Many people are moving from rural areas to cities for work, and since the cities are not able to expand at the same pace, most of them end up in slums – overcrowded areas with inadequate access to safe water or sanitation, poor structural quality of dwellings and insecurity of tenure.
Today, the number of people living in slums is estimated around 881 million in developing countries only, against the 689 in 1990. In In Sub-Saharan Africa, 59% of the urban population lives in slums; in Asia and the Pacific, home to half of the urban population of the world, that percentage drops to 28% of the population, while in Latin and Caribbean countries it passed from 30% to 21% over the last decade.
Having access to quality affordable housing is fundamental to reduce poverty, improve equal opportunities and guarantee a sustainable growth: for this reason, it became the objective of UN Sustainable Development Goals (SDG) number 11. The aim, by 2030, is to put housing at the centre of specific policies to reduce drastically the quantity of people living in conditions below the minimum standards.
New programmes are however showing the opportunity that lies in providing reliable and not-for-profit financing (mortgages and loans) for the poorest populations who spend most of their income on improving their living conditions.
For instance, our project “Building Assets, Unlocking Access” has helped over 150,000 in its first six years.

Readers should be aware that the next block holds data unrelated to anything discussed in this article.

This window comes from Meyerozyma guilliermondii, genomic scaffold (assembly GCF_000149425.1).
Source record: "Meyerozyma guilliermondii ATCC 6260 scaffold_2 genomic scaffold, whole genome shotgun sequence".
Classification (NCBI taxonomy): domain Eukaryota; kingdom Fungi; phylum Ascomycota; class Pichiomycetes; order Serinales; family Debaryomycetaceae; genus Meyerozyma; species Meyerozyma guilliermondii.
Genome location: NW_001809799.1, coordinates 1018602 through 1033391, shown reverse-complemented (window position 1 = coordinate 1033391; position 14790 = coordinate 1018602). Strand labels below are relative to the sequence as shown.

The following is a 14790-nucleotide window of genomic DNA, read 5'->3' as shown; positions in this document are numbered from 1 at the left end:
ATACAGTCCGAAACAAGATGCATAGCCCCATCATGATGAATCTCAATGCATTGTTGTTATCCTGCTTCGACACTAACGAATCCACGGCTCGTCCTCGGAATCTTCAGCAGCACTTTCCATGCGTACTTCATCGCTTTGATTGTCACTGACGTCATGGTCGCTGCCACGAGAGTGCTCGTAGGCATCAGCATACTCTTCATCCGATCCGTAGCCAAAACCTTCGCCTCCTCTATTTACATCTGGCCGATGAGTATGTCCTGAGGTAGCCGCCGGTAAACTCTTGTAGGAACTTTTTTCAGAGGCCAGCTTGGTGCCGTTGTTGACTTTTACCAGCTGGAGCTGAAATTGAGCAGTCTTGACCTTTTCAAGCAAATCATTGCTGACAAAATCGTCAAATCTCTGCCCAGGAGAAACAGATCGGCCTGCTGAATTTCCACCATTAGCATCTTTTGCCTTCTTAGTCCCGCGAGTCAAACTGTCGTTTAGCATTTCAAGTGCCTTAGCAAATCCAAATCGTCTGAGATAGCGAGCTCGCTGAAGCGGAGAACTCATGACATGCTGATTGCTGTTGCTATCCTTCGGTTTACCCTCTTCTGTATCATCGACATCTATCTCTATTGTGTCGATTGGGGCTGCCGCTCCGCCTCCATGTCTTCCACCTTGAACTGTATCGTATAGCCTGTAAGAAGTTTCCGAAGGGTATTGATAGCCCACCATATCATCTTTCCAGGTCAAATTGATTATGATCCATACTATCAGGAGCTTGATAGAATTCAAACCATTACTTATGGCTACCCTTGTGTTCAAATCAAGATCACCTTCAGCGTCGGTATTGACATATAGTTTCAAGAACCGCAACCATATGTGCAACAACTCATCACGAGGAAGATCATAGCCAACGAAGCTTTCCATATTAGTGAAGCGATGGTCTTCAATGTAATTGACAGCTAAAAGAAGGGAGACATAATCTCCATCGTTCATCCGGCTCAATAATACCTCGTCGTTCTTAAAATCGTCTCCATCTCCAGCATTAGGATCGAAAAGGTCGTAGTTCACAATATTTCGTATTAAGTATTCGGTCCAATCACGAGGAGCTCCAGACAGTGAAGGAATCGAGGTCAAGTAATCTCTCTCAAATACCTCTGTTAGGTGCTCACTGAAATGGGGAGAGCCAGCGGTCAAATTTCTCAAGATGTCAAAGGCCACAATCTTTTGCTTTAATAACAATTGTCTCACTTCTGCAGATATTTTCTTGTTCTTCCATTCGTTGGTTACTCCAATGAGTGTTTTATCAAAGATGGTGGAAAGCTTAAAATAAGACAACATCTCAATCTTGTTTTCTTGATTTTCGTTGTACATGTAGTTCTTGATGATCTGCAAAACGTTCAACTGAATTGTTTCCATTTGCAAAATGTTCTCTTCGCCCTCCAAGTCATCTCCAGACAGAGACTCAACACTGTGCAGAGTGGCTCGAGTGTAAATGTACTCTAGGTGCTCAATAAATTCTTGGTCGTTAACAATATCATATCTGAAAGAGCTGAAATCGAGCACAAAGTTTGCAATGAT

The contribution of local governments
However, even if they set a common framework, UN members cannot solve the situation by themselves: the key to the problem is to create a local approach to urban development, that takes into consideration the differences of each country or area. Needs are not the same from area to area, which makes it impossible to define a common standard.
In Pakistan, for example, population is migrating massively from villages to big cities and it is estimated that government needs to deliver around 400,000 housing units per annum for next 15 to 20 years to face the growth. In Indonesia, where the same situation is applicable, the need is to add 820,000 to 920,000 new units every year to face the demand. Thailand, on the other hand, has already been providing social housing since decades, thus being able to reach the highest home ownership rate in the world – 81% according to 2010 census.